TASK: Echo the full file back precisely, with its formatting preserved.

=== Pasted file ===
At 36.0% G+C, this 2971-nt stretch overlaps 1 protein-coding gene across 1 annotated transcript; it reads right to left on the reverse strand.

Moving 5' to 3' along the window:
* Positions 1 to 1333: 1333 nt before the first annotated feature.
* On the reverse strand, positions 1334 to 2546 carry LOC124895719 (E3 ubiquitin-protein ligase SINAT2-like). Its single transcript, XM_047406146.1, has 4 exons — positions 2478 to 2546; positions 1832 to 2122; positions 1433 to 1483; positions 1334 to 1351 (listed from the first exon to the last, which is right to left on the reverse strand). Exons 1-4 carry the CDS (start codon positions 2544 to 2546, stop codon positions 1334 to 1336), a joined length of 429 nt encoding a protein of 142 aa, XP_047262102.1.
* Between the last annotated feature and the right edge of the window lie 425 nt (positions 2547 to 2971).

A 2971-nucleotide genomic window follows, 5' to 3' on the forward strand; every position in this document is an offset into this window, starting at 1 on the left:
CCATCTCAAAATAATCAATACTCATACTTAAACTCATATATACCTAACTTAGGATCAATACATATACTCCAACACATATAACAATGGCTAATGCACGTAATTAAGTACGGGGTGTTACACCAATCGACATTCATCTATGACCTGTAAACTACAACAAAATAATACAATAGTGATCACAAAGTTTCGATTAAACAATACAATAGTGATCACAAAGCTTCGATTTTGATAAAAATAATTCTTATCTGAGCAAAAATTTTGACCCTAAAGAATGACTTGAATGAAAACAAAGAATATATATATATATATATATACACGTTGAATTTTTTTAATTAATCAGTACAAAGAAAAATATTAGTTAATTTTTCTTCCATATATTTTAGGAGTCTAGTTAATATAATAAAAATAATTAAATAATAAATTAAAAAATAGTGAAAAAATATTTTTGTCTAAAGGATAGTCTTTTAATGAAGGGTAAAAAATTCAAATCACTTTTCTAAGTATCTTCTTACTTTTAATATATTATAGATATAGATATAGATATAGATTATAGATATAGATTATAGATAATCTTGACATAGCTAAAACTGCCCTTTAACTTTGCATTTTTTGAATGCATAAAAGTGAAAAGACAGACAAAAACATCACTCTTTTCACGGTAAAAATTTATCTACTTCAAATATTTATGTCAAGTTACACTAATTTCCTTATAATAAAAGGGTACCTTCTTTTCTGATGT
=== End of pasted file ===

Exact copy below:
At 36.0% G+C, this 2971-nt stretch overlaps 1 protein-coding gene across 1 annotated transcript; it reads right to left on the reverse strand.

Moving 5' to 3' along the window:
* Positions 1 to 1333: 1333 nt before the first annotated feature.
* On the reverse strand, positions 1334 to 2546 carry LOC124895719 (E3 ubiquitin-protein ligase SINAT2-like). Its single transcript, XM_047406146.1, has 4 exons — positions 2478 to 2546; positions 1832 to 2122; positions 1433 to 1483; positions 1334 to 1351 (listed from the first exon to the last, which is right to left on the reverse strand). Exons 1-4 carry the CDS (start codon positions 2544 to 2546, stop codon positions 1334 to 1336), a joined length of 429 nt encoding a protein of 142 aa, XP_047262102.1.
* Between the last annotated feature and the right edge of the window lie 425 nt (positions 2547 to 2971).

A 2971-nucleotide genomic window follows, 5' to 3' on the forward strand; every position in this document is an offset into this window, starting at 1 on the left:
CCATCTCAAAATAATCAATACTCATACTTAAACTCATATATACCTAACTTAGGATCAATACATATACTCCAACACATATAACAATGGCTAATGCACGTAATTAAGTACGGGGTGTTACACCAATCGACATTCATCTATGACCTGTAAACTACAACAAAATAATACAATAGTGATCACAAAGTTTCGATTAAACAATACAATAGTGATCACAAAGCTTCGATTTTGATAAAAATAATTCTTATCTGAGCAAAAATTTTGACCCTAAAGAATGACTTGAATGAAAACAAAGAATATATATATATATATATATACACGTTGAATTTTTTTAATTAATCAGTACAAAGAAAAATATTAGTTAATTTTTCTTCCATATATTTTAGGAGTCTAGTTAATATAATAAAAATAATTAAATAATAAATTAAAAAATAGTGAAAAAATATTTTTGTCTAAAGGATAGTCTTTTAATGAAGGGTAAAAAATTCAAATCACTTTTCTAAGTATCTTCTTACTTTTAATATATTATAGATATAGATATAGATATAGATTATAGATATAGATTATAGATAATCTTGACATAGCTAAAACTGCCCTTTAACTTTGCATTTTTTGAATGCATAAAAGTGAAAAGACAGACAAAAACATCACTCTTTTCACGGTAAAAATTTATCTACTTCAAATATTTATGTCAAGTTACACTAATTTCCTTATAATAAAAGGGTACCTTCTTTTCTGATGT